The contributions made by individual wood polymers, as well as their interactions, to the composite’s properties as a whole, has not been evaluated qualitatively. Furthermore, there is limited research pertaining to how the main components of wood affect the static mechanical properties of wood cell walls at the submicron-scale.

To obtain a better understanding of the relationships between the chemical components and the mechanical behavior at the cell-wall level, new methodological approaches, such as in-situexperiments, are required. Nanoindentation has been well recognized as a technique that facilitates the measurement of properties at the micrometer- or nanometer-scale (Oliver and Pharr 1992). Recent developments in these measurement techniques have further extended the usefulness of indentation tests at the cell-wall level of biological tissues (Wimmer et al. 1997). During the past decade, a large number of useful engineering properties of biomaterials, including wood (Yu et al. 2011; Meng et al. 2013; Wang et al. 2014), bamboo (Li et al. 2015), crop stalks (Wang et al. 2013), and others, have been identified by means of nanoindentation.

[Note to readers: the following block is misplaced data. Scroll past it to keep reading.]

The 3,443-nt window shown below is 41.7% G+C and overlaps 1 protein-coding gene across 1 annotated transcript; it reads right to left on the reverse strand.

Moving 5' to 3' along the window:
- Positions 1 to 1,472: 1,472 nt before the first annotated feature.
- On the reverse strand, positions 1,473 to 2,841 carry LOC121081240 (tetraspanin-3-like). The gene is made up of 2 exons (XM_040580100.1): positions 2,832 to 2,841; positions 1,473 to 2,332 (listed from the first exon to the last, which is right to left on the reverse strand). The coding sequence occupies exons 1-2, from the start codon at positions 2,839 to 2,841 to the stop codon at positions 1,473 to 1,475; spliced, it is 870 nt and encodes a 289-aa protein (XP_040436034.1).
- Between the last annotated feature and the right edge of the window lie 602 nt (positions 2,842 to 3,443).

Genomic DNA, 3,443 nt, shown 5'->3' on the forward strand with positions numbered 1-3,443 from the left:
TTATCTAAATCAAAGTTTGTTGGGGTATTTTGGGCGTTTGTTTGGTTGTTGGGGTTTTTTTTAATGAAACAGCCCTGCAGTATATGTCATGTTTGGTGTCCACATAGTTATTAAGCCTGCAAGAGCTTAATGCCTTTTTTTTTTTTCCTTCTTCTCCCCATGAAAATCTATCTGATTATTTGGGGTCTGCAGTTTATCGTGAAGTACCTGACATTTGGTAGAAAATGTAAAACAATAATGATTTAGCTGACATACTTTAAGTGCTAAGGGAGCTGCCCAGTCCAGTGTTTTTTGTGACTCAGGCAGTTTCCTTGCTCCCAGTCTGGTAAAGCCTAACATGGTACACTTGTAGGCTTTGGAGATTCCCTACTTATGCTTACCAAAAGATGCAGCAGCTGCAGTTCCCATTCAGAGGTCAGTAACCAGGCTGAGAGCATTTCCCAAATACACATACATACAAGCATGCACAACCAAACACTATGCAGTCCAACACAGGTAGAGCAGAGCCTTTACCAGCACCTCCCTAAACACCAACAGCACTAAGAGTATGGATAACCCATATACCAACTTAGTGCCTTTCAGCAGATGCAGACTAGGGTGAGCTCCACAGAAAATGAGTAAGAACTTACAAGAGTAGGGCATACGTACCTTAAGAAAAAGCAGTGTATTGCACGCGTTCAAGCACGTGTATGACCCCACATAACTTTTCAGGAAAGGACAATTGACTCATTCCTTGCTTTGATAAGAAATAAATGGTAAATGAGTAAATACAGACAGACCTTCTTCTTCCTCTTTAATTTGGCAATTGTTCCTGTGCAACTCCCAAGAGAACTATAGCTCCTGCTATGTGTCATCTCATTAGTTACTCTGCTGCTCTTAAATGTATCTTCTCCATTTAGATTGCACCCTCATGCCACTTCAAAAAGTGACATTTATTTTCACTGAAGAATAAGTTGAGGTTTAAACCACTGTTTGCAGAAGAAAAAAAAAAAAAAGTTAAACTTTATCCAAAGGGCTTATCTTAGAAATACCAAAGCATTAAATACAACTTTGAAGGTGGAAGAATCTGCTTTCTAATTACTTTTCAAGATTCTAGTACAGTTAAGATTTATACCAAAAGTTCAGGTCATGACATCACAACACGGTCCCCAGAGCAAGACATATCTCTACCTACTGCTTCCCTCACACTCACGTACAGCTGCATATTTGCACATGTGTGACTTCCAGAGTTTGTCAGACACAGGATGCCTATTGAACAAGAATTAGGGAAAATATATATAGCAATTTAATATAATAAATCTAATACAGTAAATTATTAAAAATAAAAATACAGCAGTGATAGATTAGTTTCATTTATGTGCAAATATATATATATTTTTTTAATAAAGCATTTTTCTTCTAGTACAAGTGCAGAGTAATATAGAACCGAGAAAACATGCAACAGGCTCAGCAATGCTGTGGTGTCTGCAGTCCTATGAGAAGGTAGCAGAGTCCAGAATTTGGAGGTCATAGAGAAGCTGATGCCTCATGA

In the present study, the hemicellulose and lignin contents were removed from wood cell walls gradually, and then the chemical structure, cellulose crystallinity, and microstructure of the treated wood cell walls were analyzed by Fourier transform infrared spectroscopy (FTIR), X-ray diffraction (XRD), and scanning electron microscopy (SEM). The mechanical properties, including the elastic modulus, hardness, and creep compliance of control and treated wood cell walls were measured using nanoindentation. The visco-elastic properties of wood cell walls and their interrelation with the chemical components were investigated based on Burger’s model.



The wood species chosen was Salix discolor, a hardwood, which was collected from a traditional plantation located in Jiangsu Province, China. Several small wood blocks, with the dimensions of approximately 2 × 2 × 10 mm3 (tangential × radial × longitudinal), were obtained from the bottom of the tree trunk at the same growth ring to avoid artefacts resulting from natural heterogeneity. The chemicals including toluene, ethanol, sodium hydroxide, sulphuric acid, nitric acid, acetic acid, sodium chlorite, etc. (Jiuyi Chemicals, Inc., Shanghai, China.), were used to extract the compounds of wood. All reagents used were of analytical grade.


Chemical extraction